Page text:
Immediately after their usual processing, the faeces were stored at −80°C until later analysis using the Luminex system. This technique includes various steps: sample pre-treatment, extraction of nucleic acid, multiplex RT-PCR, hybridisation reaction with microspheres and a detection and interpretation phase using the Luminex instrument (Luminex Molecular Diagnostics, Toronto, Canada) via the TDAS GPP 1.11 software program.

Results

225 faecal samples were analysed, and in 144 (64%) one or more pathogens were detected (Table 1). The positive samples for which results were consistent with both methods were 67/225 (29.7%). Rotavirus A was the most common pathogen.

Table 1.

Pathogens detected by method used (n=144).

Pathogen  Only via xTAG-GPP (n=70)  Only via conventional methods (n=7)  Both methods (n=67)  Total 
Adenovirus 40/41 
Norovirus GI/GII  34  –  –  34 
Rotavirus A  35  41 
Clostridium difficile toxins A/B  19  24 
Campylobacter spp.  16  12  29 
ETEC ST/LT  –  – 
STEC stx1/stx2  –  – 
Escherichia coli O157:H7  –  – 
Salmonella spp.  31  11  44 
Shigella spp. 
Yersinia enterocolitica 
Vibrio cholerae 
Cryptosporidium spp. 
Entamoeba histolytica 
Giardia lamblia 
Total  126  67  200 

Using the Luminex method, 137/225 (60.9%) of the samples were positive, but only 70/225 (31.1%) were positive solely via this method. The “extra” pathogens detected were: Norovirus (n=34), Adenovirus and Rotavirus (n=3), Salmonella spp. (n=31), followed by toxigenic C. difficile (n=19) and Campylobacter spp. (n=16). Shigella spp. was present in 5 samples and Yersinia spp., in one sample. Four samples were positive for STEC and one for E. coli serotype O 157. V. cholerae, ETEC and E. histolytica were not found in any sample. Cryptosporidium spp. and G. lamblia were present in 3 and 6 samples, respectively.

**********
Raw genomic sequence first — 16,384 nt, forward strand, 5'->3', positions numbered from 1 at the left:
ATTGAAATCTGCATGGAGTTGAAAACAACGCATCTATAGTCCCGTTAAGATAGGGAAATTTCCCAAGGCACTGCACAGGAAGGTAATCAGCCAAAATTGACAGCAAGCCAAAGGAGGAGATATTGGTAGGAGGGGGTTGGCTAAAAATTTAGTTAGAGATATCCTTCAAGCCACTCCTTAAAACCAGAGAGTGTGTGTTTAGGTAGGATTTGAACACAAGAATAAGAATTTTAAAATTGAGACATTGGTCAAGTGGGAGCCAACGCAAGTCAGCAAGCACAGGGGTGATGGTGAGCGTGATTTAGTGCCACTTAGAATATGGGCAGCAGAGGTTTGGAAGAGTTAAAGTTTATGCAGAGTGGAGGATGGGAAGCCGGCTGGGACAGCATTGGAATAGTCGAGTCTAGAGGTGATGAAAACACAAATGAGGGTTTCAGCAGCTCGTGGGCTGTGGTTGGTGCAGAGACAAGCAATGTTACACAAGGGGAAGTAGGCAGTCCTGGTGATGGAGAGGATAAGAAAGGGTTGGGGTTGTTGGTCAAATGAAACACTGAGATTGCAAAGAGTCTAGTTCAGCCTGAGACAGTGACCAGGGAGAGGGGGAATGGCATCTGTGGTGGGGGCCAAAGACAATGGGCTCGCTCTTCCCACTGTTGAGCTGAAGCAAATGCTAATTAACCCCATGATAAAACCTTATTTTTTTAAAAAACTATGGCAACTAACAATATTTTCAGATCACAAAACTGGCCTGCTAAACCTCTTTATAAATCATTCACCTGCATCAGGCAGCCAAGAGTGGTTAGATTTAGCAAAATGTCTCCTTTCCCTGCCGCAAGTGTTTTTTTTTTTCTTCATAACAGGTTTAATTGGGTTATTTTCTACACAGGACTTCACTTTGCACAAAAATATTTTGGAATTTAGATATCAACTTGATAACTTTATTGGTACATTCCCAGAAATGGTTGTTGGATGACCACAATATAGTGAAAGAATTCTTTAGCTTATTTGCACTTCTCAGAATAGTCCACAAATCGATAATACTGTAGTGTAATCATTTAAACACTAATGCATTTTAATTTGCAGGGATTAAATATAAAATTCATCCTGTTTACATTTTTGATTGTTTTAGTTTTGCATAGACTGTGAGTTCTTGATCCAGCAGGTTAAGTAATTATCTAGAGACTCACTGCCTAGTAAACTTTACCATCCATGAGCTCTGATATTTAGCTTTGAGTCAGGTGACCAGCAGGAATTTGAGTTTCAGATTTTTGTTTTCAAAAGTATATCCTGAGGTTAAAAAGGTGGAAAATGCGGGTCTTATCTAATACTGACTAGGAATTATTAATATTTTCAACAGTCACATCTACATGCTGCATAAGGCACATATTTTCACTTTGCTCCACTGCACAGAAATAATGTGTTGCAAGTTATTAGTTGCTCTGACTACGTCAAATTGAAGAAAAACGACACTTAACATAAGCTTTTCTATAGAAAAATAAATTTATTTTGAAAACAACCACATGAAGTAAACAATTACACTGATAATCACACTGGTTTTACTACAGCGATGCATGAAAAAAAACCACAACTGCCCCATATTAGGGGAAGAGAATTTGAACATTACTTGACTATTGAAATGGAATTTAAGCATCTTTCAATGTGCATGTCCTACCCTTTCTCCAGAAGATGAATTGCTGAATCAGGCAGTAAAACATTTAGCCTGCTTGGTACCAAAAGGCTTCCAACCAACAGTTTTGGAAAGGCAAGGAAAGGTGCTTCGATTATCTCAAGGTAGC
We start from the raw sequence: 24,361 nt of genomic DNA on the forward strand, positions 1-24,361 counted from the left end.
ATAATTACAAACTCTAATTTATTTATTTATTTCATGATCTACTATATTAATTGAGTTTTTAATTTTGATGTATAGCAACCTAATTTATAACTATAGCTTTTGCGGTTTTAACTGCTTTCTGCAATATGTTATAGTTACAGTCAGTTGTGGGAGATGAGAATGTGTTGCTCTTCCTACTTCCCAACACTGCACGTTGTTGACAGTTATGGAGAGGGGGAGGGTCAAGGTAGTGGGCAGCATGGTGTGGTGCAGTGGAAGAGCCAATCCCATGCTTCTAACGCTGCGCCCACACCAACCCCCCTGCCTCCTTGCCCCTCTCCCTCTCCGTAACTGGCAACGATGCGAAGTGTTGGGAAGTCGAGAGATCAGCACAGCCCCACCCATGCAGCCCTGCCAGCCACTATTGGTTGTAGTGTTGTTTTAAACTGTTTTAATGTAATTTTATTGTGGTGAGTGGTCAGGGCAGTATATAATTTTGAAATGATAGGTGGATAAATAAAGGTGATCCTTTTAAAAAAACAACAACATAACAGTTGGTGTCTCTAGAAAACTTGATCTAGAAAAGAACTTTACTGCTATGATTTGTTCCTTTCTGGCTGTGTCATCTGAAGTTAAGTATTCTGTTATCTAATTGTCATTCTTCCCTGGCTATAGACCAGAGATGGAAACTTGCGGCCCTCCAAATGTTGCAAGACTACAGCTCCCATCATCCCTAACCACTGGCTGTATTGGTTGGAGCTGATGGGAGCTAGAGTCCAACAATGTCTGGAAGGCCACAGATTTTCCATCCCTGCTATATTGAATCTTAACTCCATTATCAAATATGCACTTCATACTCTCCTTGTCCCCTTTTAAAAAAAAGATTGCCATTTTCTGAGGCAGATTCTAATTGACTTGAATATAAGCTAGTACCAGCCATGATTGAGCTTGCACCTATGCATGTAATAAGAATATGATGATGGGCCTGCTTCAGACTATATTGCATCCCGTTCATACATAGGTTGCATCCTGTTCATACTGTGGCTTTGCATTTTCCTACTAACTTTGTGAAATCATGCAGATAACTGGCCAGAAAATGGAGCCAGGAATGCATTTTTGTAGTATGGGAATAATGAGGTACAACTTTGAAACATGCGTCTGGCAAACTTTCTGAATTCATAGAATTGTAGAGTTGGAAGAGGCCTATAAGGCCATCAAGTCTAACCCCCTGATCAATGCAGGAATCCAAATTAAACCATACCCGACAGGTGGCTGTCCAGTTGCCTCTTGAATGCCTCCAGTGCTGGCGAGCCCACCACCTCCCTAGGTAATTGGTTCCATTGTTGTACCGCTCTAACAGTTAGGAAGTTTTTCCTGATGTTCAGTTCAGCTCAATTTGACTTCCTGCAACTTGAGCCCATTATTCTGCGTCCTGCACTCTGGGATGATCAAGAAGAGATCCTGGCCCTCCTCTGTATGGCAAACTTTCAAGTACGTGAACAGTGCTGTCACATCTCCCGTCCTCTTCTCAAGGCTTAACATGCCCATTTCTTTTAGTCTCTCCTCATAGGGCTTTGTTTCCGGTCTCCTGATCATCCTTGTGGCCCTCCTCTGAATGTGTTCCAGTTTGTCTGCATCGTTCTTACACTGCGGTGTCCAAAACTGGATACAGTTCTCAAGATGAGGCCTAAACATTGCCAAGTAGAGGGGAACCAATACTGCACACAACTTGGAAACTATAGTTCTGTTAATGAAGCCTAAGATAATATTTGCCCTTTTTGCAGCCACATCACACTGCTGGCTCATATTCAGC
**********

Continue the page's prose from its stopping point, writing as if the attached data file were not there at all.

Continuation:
Using the conventional methods, 74/225 (32.9%) were positive, but only 7 samples were positive solely via this method (3.1%). The involved microorganisms were: Rotavirus A (n=3), Salmonella spp. (n=2), Campylobacter spp. and toxigenic C. difficile (n=1).

In 45 samples (20%), more than one pathogen was detected via Luminex. The microorganisms and combinations found are listed in Table 2.

Table 2.

Combinations detected (n=45).

Microorganism 1  Microorganism 2  Other  Number of samples 
Rotavirusa  Norovirus   
Rotavirusa  Salmonella   
Rotavirusa  Adenovirus   
Campylobactera  Giardia  Toxin A/B 
Campylobacter  Norovirus   
Campylobacter  Toxin A/B   
Rotavirusa  Campylobacter   
Giardia  Norovirus   
Adenovirusa  Rotavirus   
Shigella  Norovirus  Campylobacter, Rotavirus 
Norovirus  Toxin   
Adenovirus  Norovirus   
Rotavirusa  Norovirus  Toxin 
Campylobacter  Salmonella   
Rotavirusa  STEC  Salmonella 
Norovirus  Salmonella   
Salmonella  STEC  Toxin 
Toxin  Salmonella   
Cryptosporidium  Giardia   
Rotavirusa  Toxin   
Campylobacter  Norovirus  Salmonella 
Shigella  Norovirus   
Rotavirusa  Adenovirusa  Norovirus 
Salmonella  Rotavirus  Norovirus 
Salmonella  Giardia   
Norovirus  Cryptosporidium  Salmonella, Toxin 
Salmonella  Cryptosporidium   
Rotavirusa  Toxin  Norovirus 
Total      45 
a

Microorganisms detected by both methods.

Discussion